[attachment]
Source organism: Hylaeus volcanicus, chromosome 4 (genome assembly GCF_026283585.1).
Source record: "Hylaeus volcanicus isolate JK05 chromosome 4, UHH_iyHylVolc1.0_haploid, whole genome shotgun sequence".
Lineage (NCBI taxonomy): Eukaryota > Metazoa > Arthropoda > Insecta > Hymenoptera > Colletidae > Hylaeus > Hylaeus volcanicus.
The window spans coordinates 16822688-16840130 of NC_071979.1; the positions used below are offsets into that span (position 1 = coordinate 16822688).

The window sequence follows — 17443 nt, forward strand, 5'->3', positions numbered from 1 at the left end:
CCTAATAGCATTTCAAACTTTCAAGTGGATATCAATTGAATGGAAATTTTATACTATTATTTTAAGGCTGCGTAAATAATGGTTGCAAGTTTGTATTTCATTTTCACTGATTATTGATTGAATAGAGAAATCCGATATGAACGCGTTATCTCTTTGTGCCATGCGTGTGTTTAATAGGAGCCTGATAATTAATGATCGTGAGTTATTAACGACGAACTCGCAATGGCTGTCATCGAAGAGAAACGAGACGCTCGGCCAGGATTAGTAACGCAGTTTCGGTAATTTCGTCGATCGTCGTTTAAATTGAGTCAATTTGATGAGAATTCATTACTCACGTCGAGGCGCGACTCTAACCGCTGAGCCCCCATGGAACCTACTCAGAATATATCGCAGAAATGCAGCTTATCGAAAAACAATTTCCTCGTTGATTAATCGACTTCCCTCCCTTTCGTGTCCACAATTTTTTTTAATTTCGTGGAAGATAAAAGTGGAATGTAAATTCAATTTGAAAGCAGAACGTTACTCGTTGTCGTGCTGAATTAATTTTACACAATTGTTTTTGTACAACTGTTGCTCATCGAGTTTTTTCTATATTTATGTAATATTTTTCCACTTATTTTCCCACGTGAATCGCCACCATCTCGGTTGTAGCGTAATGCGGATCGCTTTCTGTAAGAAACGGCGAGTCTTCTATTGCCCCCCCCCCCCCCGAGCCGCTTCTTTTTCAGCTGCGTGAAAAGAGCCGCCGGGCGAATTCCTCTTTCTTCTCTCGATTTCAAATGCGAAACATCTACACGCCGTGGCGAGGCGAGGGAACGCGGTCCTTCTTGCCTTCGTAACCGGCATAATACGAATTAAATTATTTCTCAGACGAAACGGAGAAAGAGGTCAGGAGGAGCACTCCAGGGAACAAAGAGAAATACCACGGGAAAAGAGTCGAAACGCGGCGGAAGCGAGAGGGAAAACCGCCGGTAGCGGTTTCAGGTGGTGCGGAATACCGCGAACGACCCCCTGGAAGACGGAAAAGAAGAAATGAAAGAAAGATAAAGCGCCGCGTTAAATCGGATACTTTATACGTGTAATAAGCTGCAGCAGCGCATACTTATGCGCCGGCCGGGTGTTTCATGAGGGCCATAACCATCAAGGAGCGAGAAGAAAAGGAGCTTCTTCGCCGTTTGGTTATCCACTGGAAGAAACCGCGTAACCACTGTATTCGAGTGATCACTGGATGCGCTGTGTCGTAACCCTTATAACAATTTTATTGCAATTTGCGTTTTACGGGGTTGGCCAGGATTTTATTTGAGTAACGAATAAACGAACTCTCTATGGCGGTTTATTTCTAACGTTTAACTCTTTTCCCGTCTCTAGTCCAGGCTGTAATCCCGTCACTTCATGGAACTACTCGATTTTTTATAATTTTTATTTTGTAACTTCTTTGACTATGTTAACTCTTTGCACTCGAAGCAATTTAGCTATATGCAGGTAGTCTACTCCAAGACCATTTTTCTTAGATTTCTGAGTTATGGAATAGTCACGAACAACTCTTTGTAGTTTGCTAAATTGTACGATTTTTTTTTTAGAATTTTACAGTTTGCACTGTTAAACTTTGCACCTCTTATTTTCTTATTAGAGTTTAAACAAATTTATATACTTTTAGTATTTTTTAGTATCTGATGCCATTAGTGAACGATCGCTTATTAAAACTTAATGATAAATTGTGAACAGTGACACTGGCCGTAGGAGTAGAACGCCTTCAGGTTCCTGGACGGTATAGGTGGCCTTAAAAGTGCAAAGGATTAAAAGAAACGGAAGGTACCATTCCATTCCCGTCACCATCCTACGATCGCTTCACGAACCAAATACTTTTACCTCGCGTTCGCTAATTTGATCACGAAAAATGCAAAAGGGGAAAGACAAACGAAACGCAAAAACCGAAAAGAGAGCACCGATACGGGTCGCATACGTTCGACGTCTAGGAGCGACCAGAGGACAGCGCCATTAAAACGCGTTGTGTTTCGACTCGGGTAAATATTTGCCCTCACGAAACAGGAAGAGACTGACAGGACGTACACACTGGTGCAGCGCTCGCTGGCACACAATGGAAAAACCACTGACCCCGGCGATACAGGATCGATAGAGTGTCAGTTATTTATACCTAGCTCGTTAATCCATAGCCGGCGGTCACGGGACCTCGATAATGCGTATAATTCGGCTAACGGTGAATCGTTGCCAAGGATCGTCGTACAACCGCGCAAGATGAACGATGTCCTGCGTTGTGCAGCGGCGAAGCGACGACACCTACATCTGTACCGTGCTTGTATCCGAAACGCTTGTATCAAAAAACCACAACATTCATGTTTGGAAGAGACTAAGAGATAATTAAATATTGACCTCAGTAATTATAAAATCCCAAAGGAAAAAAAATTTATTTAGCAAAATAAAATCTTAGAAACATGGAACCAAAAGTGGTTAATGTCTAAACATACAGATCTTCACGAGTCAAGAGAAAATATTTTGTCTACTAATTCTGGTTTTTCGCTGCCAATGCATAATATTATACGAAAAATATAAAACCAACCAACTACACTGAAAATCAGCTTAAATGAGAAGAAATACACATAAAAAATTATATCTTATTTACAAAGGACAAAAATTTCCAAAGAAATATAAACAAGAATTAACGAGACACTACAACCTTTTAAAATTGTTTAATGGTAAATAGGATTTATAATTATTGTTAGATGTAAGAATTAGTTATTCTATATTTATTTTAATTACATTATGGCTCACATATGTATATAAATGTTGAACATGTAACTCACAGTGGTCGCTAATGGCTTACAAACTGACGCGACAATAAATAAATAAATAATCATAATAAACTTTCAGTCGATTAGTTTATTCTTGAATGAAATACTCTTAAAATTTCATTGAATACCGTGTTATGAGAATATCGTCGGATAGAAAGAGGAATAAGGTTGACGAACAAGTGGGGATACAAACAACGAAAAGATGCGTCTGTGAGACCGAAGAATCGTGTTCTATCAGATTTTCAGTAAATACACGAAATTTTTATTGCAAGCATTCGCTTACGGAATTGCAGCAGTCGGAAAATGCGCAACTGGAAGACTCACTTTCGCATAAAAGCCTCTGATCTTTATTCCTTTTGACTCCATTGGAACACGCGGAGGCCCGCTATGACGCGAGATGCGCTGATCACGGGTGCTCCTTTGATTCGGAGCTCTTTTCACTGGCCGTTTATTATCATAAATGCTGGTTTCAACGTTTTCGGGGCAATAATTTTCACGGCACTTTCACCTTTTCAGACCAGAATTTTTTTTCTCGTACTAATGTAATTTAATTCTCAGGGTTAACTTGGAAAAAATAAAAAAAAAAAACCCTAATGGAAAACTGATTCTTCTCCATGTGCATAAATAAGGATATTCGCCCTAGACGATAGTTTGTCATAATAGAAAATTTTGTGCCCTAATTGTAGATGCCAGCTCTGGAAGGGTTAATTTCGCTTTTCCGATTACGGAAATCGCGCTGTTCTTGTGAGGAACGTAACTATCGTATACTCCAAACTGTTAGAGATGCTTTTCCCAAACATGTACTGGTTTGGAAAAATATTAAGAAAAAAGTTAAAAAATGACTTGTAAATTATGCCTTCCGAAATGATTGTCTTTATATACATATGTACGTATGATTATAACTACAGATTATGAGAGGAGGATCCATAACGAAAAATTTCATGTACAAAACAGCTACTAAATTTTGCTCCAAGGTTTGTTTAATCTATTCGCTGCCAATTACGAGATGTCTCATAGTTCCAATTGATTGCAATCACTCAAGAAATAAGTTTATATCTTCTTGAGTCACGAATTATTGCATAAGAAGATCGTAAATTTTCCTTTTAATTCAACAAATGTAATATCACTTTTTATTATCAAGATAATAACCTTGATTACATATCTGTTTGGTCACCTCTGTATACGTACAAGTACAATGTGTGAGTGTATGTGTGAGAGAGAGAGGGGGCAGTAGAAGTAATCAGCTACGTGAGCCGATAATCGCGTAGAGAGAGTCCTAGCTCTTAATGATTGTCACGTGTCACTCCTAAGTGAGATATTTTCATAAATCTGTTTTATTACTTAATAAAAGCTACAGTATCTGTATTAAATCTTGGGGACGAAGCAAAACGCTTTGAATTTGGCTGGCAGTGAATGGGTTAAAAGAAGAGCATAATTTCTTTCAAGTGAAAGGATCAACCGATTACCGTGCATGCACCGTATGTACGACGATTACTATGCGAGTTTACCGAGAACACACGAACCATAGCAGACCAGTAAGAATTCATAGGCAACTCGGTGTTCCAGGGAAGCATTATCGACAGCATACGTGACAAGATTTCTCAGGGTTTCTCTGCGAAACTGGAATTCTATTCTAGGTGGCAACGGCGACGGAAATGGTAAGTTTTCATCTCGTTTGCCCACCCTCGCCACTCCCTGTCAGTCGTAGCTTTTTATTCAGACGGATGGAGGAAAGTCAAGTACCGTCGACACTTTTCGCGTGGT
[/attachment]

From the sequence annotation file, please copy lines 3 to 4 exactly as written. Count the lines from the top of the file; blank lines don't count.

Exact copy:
Lineage (NCBI taxonomy): Eukaryota > Metazoa > Arthropoda > Insecta > Hymenoptera > Colletidae > Hylaeus > Hylaeus volcanicus.
The window spans coordinates 16822688-16840130 of NC_071979.1; the positions used below are offsets into that span (position 1 = coordinate 16822688).